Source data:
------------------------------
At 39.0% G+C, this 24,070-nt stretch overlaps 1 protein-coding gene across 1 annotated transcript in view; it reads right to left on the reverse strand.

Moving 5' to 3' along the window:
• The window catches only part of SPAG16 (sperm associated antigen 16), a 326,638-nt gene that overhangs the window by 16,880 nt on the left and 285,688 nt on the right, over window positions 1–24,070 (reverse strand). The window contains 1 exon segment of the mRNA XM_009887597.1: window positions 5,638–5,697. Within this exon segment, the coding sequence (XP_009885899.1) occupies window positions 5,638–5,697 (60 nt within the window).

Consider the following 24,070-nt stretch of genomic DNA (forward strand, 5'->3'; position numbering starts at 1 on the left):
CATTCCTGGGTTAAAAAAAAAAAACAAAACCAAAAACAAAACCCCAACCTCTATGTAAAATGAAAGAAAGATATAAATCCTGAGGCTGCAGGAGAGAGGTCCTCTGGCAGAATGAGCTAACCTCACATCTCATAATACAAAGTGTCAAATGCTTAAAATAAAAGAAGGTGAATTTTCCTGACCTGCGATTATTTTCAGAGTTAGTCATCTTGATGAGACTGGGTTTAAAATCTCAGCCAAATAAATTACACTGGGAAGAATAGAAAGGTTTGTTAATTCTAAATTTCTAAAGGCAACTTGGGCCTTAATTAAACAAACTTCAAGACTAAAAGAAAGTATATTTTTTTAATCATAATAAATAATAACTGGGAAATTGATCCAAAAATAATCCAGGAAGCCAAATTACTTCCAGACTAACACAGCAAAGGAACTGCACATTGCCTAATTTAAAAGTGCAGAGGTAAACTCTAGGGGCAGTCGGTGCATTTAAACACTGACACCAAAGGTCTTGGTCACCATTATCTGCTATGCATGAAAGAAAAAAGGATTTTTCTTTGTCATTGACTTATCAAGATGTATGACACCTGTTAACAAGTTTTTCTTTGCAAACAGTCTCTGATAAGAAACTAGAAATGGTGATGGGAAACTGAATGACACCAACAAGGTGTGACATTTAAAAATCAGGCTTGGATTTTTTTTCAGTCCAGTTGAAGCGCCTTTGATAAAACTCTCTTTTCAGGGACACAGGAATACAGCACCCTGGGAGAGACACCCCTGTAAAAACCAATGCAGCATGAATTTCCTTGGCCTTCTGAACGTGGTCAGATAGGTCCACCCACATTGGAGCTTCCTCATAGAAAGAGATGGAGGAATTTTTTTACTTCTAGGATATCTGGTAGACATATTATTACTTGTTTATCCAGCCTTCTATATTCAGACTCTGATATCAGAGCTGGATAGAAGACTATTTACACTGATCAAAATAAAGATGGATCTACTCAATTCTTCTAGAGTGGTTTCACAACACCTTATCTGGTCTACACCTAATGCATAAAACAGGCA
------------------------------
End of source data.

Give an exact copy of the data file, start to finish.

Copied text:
At 39.0% G+C, this 24,070-nt stretch overlaps 1 protein-coding gene across 1 annotated transcript in view; it reads right to left on the reverse strand.

Moving 5' to 3' along the window:
• The window catches only part of SPAG16 (sperm associated antigen 16), a 326,638-nt gene that overhangs the window by 16,880 nt on the left and 285,688 nt on the right, over window positions 1–24,070 (reverse strand). The window contains 1 exon segment of the mRNA XM_009887597.1: window positions 5,638–5,697. Within this exon segment, the coding sequence (XP_009885899.1) occupies window positions 5,638–5,697 (60 nt within the window).

Consider the following 24,070-nt stretch of genomic DNA (forward strand, 5'->3'; position numbering starts at 1 on the left):
CATTCCTGGGTTAAAAAAAAAAAACAAAACCAAAAACAAAACCCCAACCTCTATGTAAAATGAAAGAAAGATATAAATCCTGAGGCTGCAGGAGAGAGGTCCTCTGGCAGAATGAGCTAACCTCACATCTCATAATACAAAGTGTCAAATGCTTAAAATAAAAGAAGGTGAATTTTCCTGACCTGCGATTATTTTCAGAGTTAGTCATCTTGATGAGACTGGGTTTAAAATCTCAGCCAAATAAATTACACTGGGAAGAATAGAAAGGTTTGTTAATTCTAAATTTCTAAAGGCAACTTGGGCCTTAATTAAACAAACTTCAAGACTAAAAGAAAGTATATTTTTTTAATCATAATAAATAATAACTGGGAAATTGATCCAAAAATAATCCAGGAAGCCAAATTACTTCCAGACTAACACAGCAAAGGAACTGCACATTGCCTAATTTAAAAGTGCAGAGGTAAACTCTAGGGGCAGTCGGTGCATTTAAACACTGACACCAAAGGTCTTGGTCACCATTATCTGCTATGCATGAAAGAAAAAAGGATTTTTCTTTGTCATTGACTTATCAAGATGTATGACACCTGTTAACAAGTTTTTCTTTGCAAACAGTCTCTGATAAGAAACTAGAAATGGTGATGGGAAACTGAATGACACCAACAAGGTGTGACATTTAAAAATCAGGCTTGGATTTTTTTTCAGTCCAGTTGAAGCGCCTTTGATAAAACTCTCTTTTCAGGGACACAGGAATACAGCACCCTGGGAGAGACACCCCTGTAAAAACCAATGCAGCATGAATTTCCTTGGCCTTCTGAACGTGGTCAGATAGGTCCACCCACATTGGAGCTTCCTCATAGAAAGAGATGGAGGAATTTTTTTACTTCTAGGATATCTGGTAGACATATTATTACTTGTTTATCCAGCCTTCTATATTCAGACTCTGATATCAGAGCTGGATAGAAGACTATTTACACTGATCAAAATAAAGATGGATCTACTCAATTCTTCTAGAGTGGTTTCACAACACCTTATCTGGTCTACACCTAATGCATAAAACAGGCA